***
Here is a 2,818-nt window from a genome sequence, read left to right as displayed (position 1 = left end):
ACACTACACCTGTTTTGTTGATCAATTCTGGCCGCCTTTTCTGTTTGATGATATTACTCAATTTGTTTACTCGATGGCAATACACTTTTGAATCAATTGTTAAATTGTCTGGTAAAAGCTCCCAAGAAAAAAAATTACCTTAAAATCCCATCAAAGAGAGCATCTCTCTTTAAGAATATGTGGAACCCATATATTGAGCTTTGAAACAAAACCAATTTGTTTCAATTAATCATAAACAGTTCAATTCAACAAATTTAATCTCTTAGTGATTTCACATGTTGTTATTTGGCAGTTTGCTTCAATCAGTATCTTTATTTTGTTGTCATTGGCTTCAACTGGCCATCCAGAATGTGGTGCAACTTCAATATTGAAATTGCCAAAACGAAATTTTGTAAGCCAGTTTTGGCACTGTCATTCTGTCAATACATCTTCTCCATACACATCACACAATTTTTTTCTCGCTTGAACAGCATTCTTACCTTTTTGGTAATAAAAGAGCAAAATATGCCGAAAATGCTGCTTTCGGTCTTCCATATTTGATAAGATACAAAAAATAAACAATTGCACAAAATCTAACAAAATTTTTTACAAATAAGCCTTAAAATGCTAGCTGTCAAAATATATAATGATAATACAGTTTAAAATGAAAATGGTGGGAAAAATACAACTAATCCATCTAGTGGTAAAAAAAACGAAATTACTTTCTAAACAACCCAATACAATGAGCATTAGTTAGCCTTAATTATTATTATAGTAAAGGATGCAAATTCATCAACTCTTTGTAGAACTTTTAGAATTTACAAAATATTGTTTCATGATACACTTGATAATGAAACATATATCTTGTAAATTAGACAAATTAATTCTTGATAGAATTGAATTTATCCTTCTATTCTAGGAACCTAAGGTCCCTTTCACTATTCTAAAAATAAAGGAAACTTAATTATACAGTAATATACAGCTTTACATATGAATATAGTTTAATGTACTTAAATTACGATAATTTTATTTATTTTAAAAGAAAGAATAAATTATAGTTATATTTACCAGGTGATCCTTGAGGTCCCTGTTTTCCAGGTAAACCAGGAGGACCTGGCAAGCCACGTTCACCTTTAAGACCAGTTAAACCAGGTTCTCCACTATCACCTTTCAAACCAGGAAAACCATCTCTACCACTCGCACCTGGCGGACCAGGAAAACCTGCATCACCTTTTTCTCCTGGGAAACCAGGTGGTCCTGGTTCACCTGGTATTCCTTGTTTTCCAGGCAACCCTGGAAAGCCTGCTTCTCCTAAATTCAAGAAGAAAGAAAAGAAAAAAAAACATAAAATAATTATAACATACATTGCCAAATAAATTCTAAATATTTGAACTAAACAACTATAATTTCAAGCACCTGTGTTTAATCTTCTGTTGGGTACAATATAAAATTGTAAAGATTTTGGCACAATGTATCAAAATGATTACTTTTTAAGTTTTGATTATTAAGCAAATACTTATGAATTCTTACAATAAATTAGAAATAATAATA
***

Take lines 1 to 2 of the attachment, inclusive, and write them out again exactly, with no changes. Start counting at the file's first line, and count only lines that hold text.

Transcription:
Here is a 2,818-nt window from a genome sequence, read left to right as displayed (position 1 = left end):
ACACTACACCTGTTTTGTTGATCAATTCTGGCCGCCTTTTCTGTTTGATGATATTACTCAATTTGTTTACTCGATGGCAATACACTTTTGAATCAATTGTTAAATTGTCTGGTAAAAGCTCCCAAGAAAAAAAATTACCTTAAAATCCCATCAAAGAGAGCATCTCTCTTTAAGAATATGTGGAACCCATATATTGAGCTTTGAAACAAAACCAATTTGTTTCAATTAATCATAAACAGTTCAATTCAACAAATTTAATCTCTTAGTGATTTCACATGTTGTTATTTGGCAGTTTGCTTCAATCAGTATCTTTATTTTGTTGTCATTGGCTTCAACTGGCCATCCAGAATGTGGTGCAACTTCAATATTGAAATTGCCAAAACGAAATTTTGTAAGCCAGTTTTGGCACTGTCATTCTGTCAATACATCTTCTCCATACACATCACACAATTTTTTTCTCGCTTGAACAGCATTCTTACCTTTTTGGTAATAAAAGAGCAAAATATGCCGAAAATGCTGCTTTCGGTCTTCCATATTTGATAAGATACAAAAAATAAACAATTGCACAAAATCTAACAAAATTTTTTACAAATAAGCCTTAAAATGCTAGCTGTCAAAATATATAATGATAATACAGTTTAAAATGAAAATGGTGGGAAAAATACAACTAATCCATCTAGTGGTAAAAAAAACGAAATTACTTTCTAAACAACCCAATACAATGAGCATTAGTTAGCCTTAATTATTATTATAGTAAAGGATGCAAATTCATCAACTCTTTGTAGAACTTTTAGAATTTACAAAATATTGTTTCATGATACACTTGATAATGAAACATATATCTTGTAAATTAGACAAATTAATTCTTGATAGAATTGAATTTATCCTTCTATTCTAGGAACCTAAGGTCCCTTTCACTATTCTAAAAATAAAGGAAACTTAATTATACAGTAATATACAGCTTTACATATGAATATAGTTTAATGTACTTAAATTACGATAATTTTATTTATTTTAAAAGAAAGAATAAATTATAGTTATATTTACCAGGTGATCCTTGAGGTCCCTGTTTTCCAGGTAAACCAGGAGGACCTGGCAAGCCACGTTCACCTTTAAGACCAGTTAAACCAGGTTCTCCACTATCACCTTTCAAACCAGGAAAACCATCTCTACCACTCGCACCTGGCGGACCAGGAAAACCTGCATCACCTTTTTCTCCTGGGAAACCAGGTGGTCCTGGTTCACCTGGTATTCCTTGTTTTCCAGGCAACCCTGGAAAGCCTGCTTCTCCTAAATTCAAGAAGAAAGAAAAGAAAAAAAAACATAAAATAATTATAACATACATTGCCAAATAAATTCTAAATATTTGAACTAAACAACTATAATTTCAAGCACCTGTGTTTAATCTTCTGTTGGGTACAATATAAAATTGTAAAGATTTTGGCACAATGTATCAAAATGATTACTTTTTAAGTTTTGATTATTAAGCAAATACTTATGAATTCTTACAATAAATTAGAAATAATAATA